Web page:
Students taking the ACT exam have the option of taking the ACT with, or without, the writing section.
While some schools do not require that applicants take the ACT Writing Test (use the search function here to see which colleges and universities do), the reality is that most students will do the Writing portion of the test because at least one of the schools they are applying to requires the essay.
By doing some preparation ahead of test day, you can walk into the ACT Writing Test feeling confident and ready to maximize your ACT writing score.
What the Test Looks Like
The 30-minute ACT Writing Test presents an issue and two different points of view on the issue. Select one of the positions (or you can develop one of your own), and answer the given question by arguing your position. The topic will be one that is relevant to high school students, but don’t worry about which side you choose. Your score will not be affected by the stance you take on the issue, but rather by how persuasively you write in defense of whatever position you do take.
How to Approach Practice Prompts
Crafting a persuasive essay in a short period of time is like anything else—practicing will make you more comfortable doing it. By using practice ACT writing prompts, you will develop a system that works for you before you take the test. This process should include selecting your point of view, prewriting, and compiling your ideas into a concise, polished essay within the 30-minute time limit.
How to Approach Practice Prompts
Read the practice prompt carefully to ensure you understand the question, underline or circle any key words or phrases in the prompt, and then consider the following three steps:
1. Select Your Point of View
As mentioned above, the specific point of view you choose won’t help or hurt you, but it is important to make a definitive choice. Choose a side that you can support with specific reasons and examples. While you should address and then respectfully disagree with the other side, make sure you have enough logical points and examples that defend your position.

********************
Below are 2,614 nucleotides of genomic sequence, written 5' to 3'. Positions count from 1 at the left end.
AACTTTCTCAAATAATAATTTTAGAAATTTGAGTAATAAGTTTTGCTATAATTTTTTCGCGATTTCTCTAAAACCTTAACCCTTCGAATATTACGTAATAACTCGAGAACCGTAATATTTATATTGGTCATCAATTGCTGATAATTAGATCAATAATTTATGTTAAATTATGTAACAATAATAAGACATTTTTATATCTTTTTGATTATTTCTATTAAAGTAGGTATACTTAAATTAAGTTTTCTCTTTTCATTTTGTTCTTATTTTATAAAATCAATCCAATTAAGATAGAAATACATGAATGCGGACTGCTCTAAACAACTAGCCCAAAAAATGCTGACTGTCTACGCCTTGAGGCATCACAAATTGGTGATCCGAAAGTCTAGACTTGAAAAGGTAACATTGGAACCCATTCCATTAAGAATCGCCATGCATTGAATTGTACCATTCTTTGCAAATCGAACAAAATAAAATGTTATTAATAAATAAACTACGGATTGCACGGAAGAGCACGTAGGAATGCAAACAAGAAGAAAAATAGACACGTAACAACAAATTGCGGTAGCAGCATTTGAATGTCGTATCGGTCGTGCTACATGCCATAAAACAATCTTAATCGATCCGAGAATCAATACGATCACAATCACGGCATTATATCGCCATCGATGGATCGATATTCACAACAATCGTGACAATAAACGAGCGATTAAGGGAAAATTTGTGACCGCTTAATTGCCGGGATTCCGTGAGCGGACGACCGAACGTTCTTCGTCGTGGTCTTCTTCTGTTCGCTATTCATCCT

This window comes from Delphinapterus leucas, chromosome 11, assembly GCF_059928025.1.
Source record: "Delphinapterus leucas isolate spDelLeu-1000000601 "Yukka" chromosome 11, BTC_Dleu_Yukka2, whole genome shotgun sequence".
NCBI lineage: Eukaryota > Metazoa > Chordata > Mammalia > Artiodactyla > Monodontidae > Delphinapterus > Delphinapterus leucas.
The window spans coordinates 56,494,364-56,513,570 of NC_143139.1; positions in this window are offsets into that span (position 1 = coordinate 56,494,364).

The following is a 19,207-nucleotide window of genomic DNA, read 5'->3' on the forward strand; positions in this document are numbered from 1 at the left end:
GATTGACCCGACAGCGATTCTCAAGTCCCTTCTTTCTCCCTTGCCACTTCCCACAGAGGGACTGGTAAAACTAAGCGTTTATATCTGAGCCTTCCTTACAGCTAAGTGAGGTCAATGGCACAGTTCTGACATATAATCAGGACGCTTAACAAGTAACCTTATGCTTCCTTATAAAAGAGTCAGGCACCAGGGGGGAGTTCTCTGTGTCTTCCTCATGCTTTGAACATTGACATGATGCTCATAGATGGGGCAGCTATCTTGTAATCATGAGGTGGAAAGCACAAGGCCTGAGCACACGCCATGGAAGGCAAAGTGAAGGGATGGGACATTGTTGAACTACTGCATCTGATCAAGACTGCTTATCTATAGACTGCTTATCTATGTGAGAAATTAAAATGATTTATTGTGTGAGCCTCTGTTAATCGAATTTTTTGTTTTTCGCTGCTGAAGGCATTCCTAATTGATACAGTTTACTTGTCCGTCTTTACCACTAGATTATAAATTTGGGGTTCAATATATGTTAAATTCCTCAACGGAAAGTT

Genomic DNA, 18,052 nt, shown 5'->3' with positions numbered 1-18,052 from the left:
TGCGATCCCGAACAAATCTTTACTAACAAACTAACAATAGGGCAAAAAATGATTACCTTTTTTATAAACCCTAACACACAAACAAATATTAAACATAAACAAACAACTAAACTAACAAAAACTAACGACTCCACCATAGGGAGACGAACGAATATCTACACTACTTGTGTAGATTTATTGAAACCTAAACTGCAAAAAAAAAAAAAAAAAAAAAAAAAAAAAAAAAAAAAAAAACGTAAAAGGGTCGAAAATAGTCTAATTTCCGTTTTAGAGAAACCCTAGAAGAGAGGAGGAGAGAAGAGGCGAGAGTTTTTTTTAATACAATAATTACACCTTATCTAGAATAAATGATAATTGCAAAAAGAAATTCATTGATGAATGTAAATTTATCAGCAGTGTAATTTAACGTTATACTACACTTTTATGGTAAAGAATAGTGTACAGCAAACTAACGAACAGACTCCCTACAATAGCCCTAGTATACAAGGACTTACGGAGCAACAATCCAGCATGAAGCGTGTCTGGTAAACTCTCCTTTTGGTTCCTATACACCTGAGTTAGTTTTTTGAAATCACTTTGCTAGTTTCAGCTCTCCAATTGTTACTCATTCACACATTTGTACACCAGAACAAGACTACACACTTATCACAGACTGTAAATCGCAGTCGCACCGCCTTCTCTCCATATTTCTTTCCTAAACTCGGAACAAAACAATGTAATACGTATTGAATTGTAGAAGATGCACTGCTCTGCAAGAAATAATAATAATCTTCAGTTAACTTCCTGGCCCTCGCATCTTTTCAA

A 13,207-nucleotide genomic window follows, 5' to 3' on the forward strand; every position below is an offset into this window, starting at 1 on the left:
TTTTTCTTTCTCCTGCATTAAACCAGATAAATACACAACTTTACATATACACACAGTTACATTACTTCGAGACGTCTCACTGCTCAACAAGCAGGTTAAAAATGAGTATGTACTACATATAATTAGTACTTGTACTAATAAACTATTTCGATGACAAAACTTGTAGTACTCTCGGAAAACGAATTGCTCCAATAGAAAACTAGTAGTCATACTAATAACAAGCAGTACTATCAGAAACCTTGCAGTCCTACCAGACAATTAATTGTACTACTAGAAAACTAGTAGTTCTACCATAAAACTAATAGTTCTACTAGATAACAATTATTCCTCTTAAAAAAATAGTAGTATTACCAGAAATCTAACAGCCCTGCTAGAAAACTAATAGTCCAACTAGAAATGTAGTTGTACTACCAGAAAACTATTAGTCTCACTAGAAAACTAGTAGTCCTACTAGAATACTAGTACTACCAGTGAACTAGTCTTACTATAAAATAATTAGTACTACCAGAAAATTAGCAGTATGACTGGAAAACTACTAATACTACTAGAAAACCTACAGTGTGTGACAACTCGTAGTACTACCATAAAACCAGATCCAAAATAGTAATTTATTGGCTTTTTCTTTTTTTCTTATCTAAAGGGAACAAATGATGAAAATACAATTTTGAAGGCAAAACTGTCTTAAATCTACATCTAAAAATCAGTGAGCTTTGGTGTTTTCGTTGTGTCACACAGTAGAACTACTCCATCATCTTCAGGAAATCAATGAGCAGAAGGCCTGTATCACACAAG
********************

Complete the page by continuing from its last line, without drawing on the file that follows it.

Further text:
Prewriting helps you organize your ideas to ensure you hit all of the relevant points. Start by making a brief outline that lists the specific points you will make in your argument. Also consider the order in which you plan to present your ideas—is there a logical sequence that you should follow? Consider starting with your strongest point. The ACT provides space in the test booklet for prewriting, so prewriting in response to practice prompts will get you in the habit of organizing your thoughts before writing.
3. Write Your Essay
Start your essay by clearly stating your point of view in the introductory paragraph. Then, work your examples into cohesive body paragraphs that argue your stance. Note that in order to receive the highest possible score on your essay, you must include responses to possible counterarguments. Then, finish strong by summarizing your position in the conclusion.
Review Your Work and Figure Out What Works for You
Use sample ACT Essays with critiques and scores to help you understand how grading works.
Practice ACT writing prompts allow you to determine what steps in the process are difficult for you. Are you unsure which side to take on a given issue? Does the prewriting process take you too long? Are you able to successfully identify counterarguments and then refute them in your essay?
A one-to-one ACT test prep tutor can help you identify your weaknesses so you can address your problem areas and improve on them with additional practice prompts. With enough practice, you can hone your writing skills and create a process that works best for you so that on test day, you can take the ACT Writing Test with confidence.
1st photo by Jimmie
2nd photo by Bruce Matsunaga